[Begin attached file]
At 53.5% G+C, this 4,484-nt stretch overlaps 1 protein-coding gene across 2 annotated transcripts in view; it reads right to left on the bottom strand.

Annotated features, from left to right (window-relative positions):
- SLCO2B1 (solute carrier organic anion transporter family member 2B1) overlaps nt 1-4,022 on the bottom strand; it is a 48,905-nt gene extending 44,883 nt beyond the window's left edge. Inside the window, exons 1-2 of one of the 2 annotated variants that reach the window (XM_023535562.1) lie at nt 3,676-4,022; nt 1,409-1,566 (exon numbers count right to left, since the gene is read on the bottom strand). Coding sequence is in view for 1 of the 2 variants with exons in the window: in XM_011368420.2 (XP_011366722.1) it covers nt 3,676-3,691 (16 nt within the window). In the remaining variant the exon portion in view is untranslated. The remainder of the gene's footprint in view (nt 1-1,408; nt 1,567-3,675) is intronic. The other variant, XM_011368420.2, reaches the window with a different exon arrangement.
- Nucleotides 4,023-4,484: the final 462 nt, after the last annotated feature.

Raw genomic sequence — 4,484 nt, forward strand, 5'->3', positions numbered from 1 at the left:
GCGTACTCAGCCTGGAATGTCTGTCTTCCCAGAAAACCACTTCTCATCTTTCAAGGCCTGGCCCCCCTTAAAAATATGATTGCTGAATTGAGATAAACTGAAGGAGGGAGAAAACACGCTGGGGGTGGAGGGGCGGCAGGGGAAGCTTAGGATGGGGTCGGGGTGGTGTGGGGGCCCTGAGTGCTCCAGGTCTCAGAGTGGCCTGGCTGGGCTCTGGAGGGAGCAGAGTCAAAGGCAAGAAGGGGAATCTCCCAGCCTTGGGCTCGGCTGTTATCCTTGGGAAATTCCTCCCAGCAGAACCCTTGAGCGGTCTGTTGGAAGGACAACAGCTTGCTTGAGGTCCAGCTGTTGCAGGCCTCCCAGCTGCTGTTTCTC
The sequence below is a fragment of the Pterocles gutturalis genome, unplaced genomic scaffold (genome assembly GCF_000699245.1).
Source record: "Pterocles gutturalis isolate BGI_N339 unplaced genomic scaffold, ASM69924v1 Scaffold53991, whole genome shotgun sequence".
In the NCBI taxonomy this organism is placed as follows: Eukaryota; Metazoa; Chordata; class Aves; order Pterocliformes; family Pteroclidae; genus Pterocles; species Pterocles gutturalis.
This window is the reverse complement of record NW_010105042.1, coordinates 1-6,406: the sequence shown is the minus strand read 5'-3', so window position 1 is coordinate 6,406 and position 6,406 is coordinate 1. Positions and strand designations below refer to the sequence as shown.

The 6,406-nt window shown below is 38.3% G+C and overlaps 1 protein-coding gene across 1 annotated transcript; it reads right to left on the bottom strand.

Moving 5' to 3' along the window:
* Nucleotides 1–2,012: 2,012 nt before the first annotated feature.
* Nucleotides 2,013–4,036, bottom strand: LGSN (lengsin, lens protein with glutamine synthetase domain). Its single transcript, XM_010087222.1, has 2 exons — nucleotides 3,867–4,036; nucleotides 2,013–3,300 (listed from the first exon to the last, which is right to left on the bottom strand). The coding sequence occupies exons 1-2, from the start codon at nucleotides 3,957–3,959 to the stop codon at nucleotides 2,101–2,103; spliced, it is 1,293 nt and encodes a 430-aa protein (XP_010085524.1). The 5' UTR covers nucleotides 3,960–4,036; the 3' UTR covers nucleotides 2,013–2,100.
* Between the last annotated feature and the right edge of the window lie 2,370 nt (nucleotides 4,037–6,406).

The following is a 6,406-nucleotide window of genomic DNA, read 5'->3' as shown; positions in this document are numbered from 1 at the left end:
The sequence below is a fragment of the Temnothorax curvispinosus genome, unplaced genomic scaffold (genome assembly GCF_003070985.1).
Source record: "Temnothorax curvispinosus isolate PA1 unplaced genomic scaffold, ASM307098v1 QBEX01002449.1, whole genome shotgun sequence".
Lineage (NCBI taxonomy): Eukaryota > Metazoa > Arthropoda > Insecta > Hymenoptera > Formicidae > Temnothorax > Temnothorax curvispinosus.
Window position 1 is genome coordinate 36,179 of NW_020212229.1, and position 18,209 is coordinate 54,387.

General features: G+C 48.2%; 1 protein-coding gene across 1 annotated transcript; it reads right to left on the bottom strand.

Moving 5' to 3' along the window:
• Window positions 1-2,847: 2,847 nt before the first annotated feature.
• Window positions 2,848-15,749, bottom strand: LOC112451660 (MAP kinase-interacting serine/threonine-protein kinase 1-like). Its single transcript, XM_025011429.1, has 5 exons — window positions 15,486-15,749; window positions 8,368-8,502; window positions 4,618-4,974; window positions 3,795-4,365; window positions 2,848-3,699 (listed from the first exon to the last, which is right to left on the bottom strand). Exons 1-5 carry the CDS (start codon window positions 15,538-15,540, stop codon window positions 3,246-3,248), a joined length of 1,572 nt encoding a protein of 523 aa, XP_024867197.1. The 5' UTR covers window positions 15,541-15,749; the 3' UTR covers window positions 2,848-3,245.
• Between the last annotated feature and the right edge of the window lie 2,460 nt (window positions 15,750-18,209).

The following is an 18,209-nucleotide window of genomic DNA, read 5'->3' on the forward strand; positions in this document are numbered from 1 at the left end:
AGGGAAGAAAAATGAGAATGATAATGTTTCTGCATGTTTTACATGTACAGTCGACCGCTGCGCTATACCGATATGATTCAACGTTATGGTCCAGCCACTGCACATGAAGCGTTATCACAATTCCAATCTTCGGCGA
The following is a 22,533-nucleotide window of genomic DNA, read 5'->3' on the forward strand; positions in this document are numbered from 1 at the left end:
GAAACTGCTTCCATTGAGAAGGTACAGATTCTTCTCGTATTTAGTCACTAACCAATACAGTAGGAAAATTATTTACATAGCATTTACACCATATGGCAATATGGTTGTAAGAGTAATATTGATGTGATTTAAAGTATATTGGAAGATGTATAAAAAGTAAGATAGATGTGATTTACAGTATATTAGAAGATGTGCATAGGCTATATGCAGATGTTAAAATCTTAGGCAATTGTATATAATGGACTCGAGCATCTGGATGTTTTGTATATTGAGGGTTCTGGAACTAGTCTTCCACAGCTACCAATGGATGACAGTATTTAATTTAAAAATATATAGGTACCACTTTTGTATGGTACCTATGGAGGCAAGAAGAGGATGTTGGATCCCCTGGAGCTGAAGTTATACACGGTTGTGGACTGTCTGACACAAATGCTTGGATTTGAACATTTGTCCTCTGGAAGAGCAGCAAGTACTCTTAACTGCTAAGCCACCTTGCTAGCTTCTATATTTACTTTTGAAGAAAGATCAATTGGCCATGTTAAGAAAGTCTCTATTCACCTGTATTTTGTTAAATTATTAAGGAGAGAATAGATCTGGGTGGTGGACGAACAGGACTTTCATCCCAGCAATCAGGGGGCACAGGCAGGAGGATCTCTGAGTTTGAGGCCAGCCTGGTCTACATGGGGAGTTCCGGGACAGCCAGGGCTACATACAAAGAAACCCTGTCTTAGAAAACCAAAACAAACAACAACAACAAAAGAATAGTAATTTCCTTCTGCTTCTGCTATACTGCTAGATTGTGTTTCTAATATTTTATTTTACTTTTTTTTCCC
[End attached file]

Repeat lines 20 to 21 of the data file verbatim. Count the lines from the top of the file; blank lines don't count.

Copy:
Window position 1 is genome coordinate 36,179 of NW_020212229.1, and position 18,209 is coordinate 54,387.

General features: G+C 48.2%; 1 protein-coding gene across 1 annotated transcript; it reads right to left on the bottom strand.